100. Stefan Drinic says:

    The more SSC I read, the more I wonder why there is a comment section at all, when most of the disclaimers above the blog posts are something along the lines of ‘oh my goddddd stop saying dumb thing X it won’t go anywhere.’

  101. FedeV says:

    I am not very convinced by that argument. You have to look at the amount of resources (mostly, water + energy + pollution produced) required to produce a certain amount of animal calories versus vegetarian calories.

    For example, via The Guardian:

    Meat production requires a much higher amount of water than vegetables. IME state that to produce 1kg of meat requires between 5,000 and 20,000 litres of water whereas to produce 1kg of wheat requires between 500 and 4,000 litres of water.

    With water shortages being a very serious issue, and water being heavily subsidized by the government, meat calories receive a huge implicit subsidy. While chicken might cause more animal suffering than beef on one axis, on the axis of consumption they probably cost a lot less.

  102. Andy says:

    I’ve been thinking of switching my meat consumption from turkey to Platonic Spherical Cows, would they be more or less the same moral value?

    (133 comments, and I’m surprised nobody made the joke first.)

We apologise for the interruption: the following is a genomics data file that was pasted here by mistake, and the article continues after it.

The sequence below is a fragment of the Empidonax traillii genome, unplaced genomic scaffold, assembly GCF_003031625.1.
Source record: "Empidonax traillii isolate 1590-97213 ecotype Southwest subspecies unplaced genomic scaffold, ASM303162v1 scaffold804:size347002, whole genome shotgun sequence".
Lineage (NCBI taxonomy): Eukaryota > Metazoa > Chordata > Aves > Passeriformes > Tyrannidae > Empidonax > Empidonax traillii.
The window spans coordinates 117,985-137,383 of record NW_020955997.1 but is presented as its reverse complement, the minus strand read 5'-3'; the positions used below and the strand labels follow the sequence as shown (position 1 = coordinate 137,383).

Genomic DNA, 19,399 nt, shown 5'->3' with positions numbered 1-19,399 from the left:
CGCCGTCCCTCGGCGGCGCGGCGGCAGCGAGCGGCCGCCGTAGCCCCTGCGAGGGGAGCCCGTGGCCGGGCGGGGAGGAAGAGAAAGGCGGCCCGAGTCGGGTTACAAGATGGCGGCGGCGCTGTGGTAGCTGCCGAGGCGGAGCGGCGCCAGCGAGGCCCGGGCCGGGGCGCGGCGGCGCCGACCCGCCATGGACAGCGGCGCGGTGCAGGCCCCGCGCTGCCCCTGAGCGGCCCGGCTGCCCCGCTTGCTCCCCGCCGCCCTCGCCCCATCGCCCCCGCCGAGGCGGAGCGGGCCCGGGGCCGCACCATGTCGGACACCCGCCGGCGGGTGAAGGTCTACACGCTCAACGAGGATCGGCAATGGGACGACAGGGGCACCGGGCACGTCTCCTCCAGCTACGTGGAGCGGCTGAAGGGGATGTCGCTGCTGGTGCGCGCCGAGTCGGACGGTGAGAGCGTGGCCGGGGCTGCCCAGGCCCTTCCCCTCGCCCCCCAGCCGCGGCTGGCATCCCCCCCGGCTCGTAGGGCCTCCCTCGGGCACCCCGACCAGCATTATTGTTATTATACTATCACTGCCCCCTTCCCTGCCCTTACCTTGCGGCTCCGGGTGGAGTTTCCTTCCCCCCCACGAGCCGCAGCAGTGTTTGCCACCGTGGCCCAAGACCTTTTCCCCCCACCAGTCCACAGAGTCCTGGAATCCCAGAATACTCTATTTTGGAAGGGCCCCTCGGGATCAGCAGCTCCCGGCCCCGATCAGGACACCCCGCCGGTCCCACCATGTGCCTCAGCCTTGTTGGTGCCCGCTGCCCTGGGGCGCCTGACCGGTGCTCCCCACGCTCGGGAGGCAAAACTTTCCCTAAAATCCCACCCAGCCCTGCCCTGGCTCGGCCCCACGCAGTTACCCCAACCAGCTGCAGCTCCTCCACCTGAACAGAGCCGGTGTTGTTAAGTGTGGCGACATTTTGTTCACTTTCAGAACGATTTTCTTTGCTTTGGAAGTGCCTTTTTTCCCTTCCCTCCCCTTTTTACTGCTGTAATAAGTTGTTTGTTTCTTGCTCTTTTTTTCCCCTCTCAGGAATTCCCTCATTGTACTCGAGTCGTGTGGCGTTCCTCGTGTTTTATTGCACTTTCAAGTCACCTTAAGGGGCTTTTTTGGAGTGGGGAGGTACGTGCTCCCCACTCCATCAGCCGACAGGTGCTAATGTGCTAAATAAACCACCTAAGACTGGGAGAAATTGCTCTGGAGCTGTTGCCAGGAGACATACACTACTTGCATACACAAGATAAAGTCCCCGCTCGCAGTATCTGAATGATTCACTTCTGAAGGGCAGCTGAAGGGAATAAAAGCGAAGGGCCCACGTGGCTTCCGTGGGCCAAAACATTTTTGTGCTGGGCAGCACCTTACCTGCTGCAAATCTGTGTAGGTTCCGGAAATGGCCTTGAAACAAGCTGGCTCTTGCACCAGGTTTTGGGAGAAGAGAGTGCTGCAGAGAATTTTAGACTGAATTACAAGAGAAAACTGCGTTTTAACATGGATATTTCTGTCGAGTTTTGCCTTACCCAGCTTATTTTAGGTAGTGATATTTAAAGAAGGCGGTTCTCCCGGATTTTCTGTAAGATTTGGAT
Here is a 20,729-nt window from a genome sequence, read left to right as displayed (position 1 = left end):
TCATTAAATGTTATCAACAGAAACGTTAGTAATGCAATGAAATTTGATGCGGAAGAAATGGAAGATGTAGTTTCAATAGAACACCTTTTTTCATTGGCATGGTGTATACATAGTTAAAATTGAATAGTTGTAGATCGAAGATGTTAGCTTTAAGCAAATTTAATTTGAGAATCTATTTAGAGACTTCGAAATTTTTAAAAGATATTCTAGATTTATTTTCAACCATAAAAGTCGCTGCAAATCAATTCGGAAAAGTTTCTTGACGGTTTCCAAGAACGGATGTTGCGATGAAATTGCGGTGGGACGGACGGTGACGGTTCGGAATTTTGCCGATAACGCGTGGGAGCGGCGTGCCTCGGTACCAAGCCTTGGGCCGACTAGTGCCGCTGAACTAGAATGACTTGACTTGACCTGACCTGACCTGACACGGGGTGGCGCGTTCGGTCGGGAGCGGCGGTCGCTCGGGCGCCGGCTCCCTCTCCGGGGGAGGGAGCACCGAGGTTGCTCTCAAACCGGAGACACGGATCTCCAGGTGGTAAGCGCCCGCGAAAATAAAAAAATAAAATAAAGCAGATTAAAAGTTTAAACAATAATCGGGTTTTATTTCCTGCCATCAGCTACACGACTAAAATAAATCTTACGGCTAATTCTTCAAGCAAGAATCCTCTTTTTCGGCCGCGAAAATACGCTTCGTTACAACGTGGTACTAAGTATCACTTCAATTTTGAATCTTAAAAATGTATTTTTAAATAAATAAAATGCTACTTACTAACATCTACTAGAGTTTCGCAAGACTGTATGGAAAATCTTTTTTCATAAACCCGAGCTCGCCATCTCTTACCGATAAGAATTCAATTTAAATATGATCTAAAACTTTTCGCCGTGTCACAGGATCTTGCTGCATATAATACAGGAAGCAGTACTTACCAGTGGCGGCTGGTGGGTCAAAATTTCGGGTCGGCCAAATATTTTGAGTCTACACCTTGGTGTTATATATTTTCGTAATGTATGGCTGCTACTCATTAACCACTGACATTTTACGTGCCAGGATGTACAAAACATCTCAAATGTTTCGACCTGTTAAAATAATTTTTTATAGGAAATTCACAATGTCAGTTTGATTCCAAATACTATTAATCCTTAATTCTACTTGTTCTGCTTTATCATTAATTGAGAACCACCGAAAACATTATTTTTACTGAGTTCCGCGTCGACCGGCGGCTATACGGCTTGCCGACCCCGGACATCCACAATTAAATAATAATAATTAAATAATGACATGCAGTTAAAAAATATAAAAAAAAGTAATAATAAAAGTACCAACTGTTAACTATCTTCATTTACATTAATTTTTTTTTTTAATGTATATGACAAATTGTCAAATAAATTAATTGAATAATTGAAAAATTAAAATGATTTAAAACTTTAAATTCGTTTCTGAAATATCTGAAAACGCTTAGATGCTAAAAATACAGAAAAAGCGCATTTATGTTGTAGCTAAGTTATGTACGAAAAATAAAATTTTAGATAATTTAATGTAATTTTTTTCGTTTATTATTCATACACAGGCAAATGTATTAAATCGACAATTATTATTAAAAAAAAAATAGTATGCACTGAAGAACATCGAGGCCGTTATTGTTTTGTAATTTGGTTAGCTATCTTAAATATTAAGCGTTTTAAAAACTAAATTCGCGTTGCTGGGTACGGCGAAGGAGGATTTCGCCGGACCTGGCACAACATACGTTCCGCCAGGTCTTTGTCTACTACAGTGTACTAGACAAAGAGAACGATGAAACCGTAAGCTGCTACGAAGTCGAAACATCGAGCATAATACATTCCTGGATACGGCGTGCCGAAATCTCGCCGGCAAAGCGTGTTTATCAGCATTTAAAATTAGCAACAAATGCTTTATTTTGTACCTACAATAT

103. Irenist says:

    This is a helpful post. I have a specific issue I’d like help with, though, if anyone cares to help:

    I’m conservative w/r/t bioethics: I’m a Catholic virtue ethicist. So I find “animal rights” rhetoric (as opposed to rhetoric about human duty to behave humanely toward animals) troubling, I find the generally extreme pro-choice views of a lot of the animal rights-adjacent community troubling, etc.

    However, I am sincerely horrified by cruelty to animals generally, and by factory farming in particular. I also worry about the environmental impacts of getting lots of calories from meat. So I’d like to donate some money to animal welfare charities–not so much pet welfare charities like the ASPCA, but charities working to reform or replace meat farming but without my donation furthering the “animal rights” rhetoric that I find morally objectionable.

    Are there any such charities? I’d be delighted to help fund research toward lab-grown meat, e.g., or to fund advocacy for Meatless Mondays (or Fridays, being Catholic…) or reforms to farming practices, etc. I can and at some point should research this myself, but I haven’t yet and don’t want to reinvent the wheel.